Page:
Banner Health Services  

Orthopedics and women's health

 

Dennis Armstrong, MD, orthopedic and reconstructive joint surgeon at  Banner Baywood Medical Center.

Question: Is there an orthopedic component to women's health?

Answer: Absolutely, it extends from injuries to osteoporosis, to joint replacement.

There has been a dramatic increase in women participating in sports activities, both professional and non-professional. As a result, the need for Sports Medicine Orthopaedists has increased for the female athlete. Symptoms of pain, swelling and injury of joints in the athlete may indicate the need for orthopaedic treatment and management. Evaulation of these symptoms frequently includes the need for scans, MRIs, etc; and may require surgical intervention, such as fracture repair, ligament reconstruction as well as prolonged rehab.

Osteoporosis, predominately seen in the post-menopausal female, continues to be a major medical issue. We need to continue to educate our population in regards to prevention, detection, and treatment of osteoporosis. Although hormone changes in midlife is the major factor in osteoporosis, multiple factors including diet, metabolism, activity, genetics and smoking influence this disease. Unfortunately, this worsens with life and increases the risks of multiple fractures, including hip fractures in our female population.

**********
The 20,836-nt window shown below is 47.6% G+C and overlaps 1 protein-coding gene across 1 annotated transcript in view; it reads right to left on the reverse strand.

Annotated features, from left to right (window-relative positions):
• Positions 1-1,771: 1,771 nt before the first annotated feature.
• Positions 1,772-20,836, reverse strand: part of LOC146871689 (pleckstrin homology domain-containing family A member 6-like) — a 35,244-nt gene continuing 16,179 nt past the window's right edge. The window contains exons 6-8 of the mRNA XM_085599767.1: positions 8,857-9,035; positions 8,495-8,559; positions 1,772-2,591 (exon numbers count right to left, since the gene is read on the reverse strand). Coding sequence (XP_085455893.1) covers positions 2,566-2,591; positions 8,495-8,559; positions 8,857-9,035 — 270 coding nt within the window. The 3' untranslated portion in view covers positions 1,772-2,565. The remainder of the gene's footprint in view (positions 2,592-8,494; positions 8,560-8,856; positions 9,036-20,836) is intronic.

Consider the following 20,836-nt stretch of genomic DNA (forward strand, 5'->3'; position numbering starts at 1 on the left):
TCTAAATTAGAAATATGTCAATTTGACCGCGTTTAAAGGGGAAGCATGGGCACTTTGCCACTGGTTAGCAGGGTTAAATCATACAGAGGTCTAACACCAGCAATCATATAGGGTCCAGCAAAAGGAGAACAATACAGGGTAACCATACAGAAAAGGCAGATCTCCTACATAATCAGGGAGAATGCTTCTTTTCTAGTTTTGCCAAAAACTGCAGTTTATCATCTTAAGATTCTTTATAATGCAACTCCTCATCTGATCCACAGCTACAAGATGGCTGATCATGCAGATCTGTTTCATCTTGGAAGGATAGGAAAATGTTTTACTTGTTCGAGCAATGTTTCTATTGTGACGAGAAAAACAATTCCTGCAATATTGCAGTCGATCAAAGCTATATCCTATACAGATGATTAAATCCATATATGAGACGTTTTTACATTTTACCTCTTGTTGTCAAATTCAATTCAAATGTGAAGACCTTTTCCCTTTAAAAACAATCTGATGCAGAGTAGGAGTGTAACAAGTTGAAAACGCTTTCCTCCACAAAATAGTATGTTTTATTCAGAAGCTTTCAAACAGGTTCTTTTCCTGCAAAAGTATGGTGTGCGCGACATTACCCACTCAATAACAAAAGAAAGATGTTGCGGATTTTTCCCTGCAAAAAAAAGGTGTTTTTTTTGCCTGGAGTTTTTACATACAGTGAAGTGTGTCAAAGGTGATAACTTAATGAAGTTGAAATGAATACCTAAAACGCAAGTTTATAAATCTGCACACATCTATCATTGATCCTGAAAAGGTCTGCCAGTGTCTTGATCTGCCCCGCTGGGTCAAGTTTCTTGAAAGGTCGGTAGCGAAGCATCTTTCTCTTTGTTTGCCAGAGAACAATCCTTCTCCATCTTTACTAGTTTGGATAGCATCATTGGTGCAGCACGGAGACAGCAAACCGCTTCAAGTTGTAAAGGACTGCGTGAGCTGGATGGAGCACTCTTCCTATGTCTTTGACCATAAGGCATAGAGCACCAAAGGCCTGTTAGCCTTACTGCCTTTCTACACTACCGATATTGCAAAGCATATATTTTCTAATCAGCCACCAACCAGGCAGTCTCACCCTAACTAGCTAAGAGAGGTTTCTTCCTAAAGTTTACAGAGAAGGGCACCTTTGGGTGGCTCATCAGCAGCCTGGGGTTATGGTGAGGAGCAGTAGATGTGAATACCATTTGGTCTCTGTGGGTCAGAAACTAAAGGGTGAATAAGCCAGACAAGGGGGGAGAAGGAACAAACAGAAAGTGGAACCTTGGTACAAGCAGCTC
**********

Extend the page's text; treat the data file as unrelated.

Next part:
Joint replacement, now common in mutiple major and small joints, plays a major role in women's health. As life spans increase, sports injuries increase, and inflammatory arthritis continues to be prevalent, the need for joint replacement increases. The purpose of joint replacement is to allow a more normal activity level, including:

  • golf
  • doubles tennis
  • dancing
  • hiking

As technology improves, joint replacement is no longer for "seniors only" but is seen more commonly in mid to late mid-life. The goal is to allow the resumption of most activities comfortably.

In summary, Orthopaedics is now longer influential in women's health care only because of osteoporosis and hip fractures, but is necessary in most aspects of female musculoskeletal health issues.

Page Last Modified: 08/17/2011
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